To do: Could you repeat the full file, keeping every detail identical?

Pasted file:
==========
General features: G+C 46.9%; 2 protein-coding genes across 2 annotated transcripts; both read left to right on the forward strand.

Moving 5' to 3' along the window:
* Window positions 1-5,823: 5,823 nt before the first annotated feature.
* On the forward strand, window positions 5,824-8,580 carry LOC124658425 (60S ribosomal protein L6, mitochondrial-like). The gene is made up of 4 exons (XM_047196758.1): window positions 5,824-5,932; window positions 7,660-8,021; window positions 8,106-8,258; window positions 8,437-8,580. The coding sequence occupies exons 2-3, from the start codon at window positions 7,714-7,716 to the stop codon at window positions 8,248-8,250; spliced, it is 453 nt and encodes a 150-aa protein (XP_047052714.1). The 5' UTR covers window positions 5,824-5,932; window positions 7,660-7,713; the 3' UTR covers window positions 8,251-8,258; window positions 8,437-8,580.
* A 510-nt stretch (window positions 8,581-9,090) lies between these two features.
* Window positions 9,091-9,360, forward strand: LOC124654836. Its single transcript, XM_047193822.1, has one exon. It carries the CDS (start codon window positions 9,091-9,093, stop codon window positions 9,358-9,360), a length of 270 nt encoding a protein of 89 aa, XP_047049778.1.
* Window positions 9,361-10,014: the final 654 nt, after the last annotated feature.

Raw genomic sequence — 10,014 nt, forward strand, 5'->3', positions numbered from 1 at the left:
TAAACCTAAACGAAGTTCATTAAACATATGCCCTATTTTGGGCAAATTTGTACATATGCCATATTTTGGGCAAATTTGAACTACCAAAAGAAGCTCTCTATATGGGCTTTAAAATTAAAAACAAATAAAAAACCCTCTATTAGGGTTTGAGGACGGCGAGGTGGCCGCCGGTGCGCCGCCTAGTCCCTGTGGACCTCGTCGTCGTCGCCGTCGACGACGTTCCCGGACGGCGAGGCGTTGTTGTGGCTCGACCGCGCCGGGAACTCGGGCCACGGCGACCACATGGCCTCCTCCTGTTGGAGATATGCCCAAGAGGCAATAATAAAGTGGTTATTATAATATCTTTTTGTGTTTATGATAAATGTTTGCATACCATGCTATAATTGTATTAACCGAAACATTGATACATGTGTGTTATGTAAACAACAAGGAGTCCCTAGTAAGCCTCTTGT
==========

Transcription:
General features: G+C 46.9%; 2 protein-coding genes across 2 annotated transcripts; both read left to right on the forward strand.

Moving 5' to 3' along the window:
* Window positions 1-5,823: 5,823 nt before the first annotated feature.
* On the forward strand, window positions 5,824-8,580 carry LOC124658425 (60S ribosomal protein L6, mitochondrial-like). The gene is made up of 4 exons (XM_047196758.1): window positions 5,824-5,932; window positions 7,660-8,021; window positions 8,106-8,258; window positions 8,437-8,580. The coding sequence occupies exons 2-3, from the start codon at window positions 7,714-7,716 to the stop codon at window positions 8,248-8,250; spliced, it is 453 nt and encodes a 150-aa protein (XP_047052714.1). The 5' UTR covers window positions 5,824-5,932; window positions 7,660-7,713; the 3' UTR covers window positions 8,251-8,258; window positions 8,437-8,580.
* A 510-nt stretch (window positions 8,581-9,090) lies between these two features.
* Window positions 9,091-9,360, forward strand: LOC124654836. Its single transcript, XM_047193822.1, has one exon. It carries the CDS (start codon window positions 9,091-9,093, stop codon window positions 9,358-9,360), a length of 270 nt encoding a protein of 89 aa, XP_047049778.1.
* Window positions 9,361-10,014: the final 654 nt, after the last annotated feature.

Raw genomic sequence — 10,014 nt, forward strand, 5'->3', positions numbered from 1 at the left:
TAAACCTAAACGAAGTTCATTAAACATATGCCCTATTTTGGGCAAATTTGTACATATGCCATATTTTGGGCAAATTTGAACTACCAAAAGAAGCTCTCTATATGGGCTTTAAAATTAAAAACAAATAAAAAACCCTCTATTAGGGTTTGAGGACGGCGAGGTGGCCGCCGGTGCGCCGCCTAGTCCCTGTGGACCTCGTCGTCGTCGCCGTCGACGACGTTCCCGGACGGCGAGGCGTTGTTGTGGCTCGACCGCGCCGGGAACTCGGGCCACGGCGACCACATGGCCTCCTCCTGTTGGAGATATGCCCAAGAGGCAATAATAAAGTGGTTATTATAATATCTTTTTGTGTTTATGATAAATGTTTGCATACCATGCTATAATTGTATTAACCGAAACATTGATACATGTGTGTTATGTAAACAACAAGGAGTCCCTAGTAAGCCTCTTGT